Species that show endophilic or indoor resting behaviour can be collected from the inside of natural or man made structures such as caves or housing using aspirators. We can mimic these shelters on a smaller scale by using boxes of various size with resting boxes from which we can collect the mosquitoes. These are cheap and easy to deploy, but don’t actively trap mosquitoes inside them. And therefore, require us to go there and manually collect from them with aspirators. Other methods that can be used also include knock-down collections, which use an insecticide to kill indoor resting mosquitoes followed by a collection period of dead specimens a little while later.
The major challenge with collecting resting mosquitoes is that we don’t fully understand what attracts mosquitoes to a resting site. For exophilic species, especially, this can be challenging, as resting places may be spread over a large area, we can’t easily attract them to traps. For this reason, the blood feeding behaviour of many outdoor resting mosquitoes is less well understood than their indoor resting counterparts. Finally, we can exploit the oviposition or egg-laying behaviour of female mosquitoes. When mosquitoes have a developed egg batch, they’re referred to as being gravid. Once the egg batch is fully developed, females will search for a suitable site to lay the eggs.
We can therefore design traps to mimic a natural oviposition site using both visual and olfactory cues. The simplest are small black pots containing a wooden stick as an oviposition substrate for aedes species, which lay their eggs just above the waterline. These traps don’t capture adults unless they die upon oviposition, but they allow the eggs to be collected. These have been successfully used to identify invasive aedes species in several countries worldwide. And in combination with an insecticide, have been explored as a means of population control in so-called lethal oviposition traps. Other traps are designed to capture adult females as they approach the water body to lay their eggs.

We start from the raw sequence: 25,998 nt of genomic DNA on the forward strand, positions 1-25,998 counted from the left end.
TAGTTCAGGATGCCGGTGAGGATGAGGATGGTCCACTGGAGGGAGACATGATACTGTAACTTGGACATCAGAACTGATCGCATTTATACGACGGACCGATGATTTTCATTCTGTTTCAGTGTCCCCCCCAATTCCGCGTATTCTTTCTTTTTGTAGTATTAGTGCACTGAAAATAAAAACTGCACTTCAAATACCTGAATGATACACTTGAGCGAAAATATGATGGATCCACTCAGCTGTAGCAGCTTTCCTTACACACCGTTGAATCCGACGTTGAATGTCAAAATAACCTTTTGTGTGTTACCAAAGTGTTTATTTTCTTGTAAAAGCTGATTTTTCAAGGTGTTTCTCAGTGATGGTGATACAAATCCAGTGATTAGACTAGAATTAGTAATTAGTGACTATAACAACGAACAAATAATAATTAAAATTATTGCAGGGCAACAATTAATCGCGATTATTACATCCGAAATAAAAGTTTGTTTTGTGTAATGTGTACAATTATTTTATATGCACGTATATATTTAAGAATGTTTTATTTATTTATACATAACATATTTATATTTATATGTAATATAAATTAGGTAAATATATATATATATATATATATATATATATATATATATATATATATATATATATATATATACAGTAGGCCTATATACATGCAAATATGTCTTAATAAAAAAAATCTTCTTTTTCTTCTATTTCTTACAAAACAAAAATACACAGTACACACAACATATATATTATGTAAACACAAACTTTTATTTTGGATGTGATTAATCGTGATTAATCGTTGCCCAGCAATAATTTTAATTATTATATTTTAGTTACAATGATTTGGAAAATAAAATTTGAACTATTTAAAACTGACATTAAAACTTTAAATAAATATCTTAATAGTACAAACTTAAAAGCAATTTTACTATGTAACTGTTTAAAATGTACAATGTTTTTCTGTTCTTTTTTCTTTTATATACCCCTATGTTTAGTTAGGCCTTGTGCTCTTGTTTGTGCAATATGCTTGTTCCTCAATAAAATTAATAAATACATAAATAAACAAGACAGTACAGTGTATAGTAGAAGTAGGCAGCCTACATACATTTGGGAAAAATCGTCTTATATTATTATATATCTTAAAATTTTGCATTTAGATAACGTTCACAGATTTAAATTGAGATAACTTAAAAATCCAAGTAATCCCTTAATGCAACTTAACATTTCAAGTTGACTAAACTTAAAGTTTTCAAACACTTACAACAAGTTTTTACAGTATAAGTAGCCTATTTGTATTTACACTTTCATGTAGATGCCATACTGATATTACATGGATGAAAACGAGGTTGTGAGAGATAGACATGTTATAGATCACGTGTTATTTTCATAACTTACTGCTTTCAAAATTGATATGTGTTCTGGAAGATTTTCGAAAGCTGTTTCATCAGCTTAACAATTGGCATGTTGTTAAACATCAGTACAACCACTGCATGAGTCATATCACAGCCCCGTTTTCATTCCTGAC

These traps contain water and an attractant, such as a hay infusion, which mimics the natural decomposition odours of vegetation. As the larvae of most species feed on organic matter in the water column, the nutrient rich habitat is a preferential one. One of the key benefits of collecting gravid specimen is that any mosquito borne pathogen taken up in the blood meal will have had time to develop and disseminate throughout the mosquito. Therefore, gravid mosquitoes often provide a better measure of the presence of a transmissible pathogen in a collection site than unfed or recently blood fed females. In the preceding slides, we’ve touched on just a few of the major trap types frequently used.
There are many other trap types of no less importance, which exploit different aspects of mosquito behaviour. These include traps that collect mosquitoes as they enter into, exit from houses, or other structures. As well as those that intercept host-seeking mosquitoes mid-flight via electrocuting nets. These are frequently used for capturing tsetse flies, for example. These knock-down insects on the way to an attractant or host bait using an electric current passing through a grid with the insects collected into a trough at the base. More detail on these can be found in other modules and in the included references.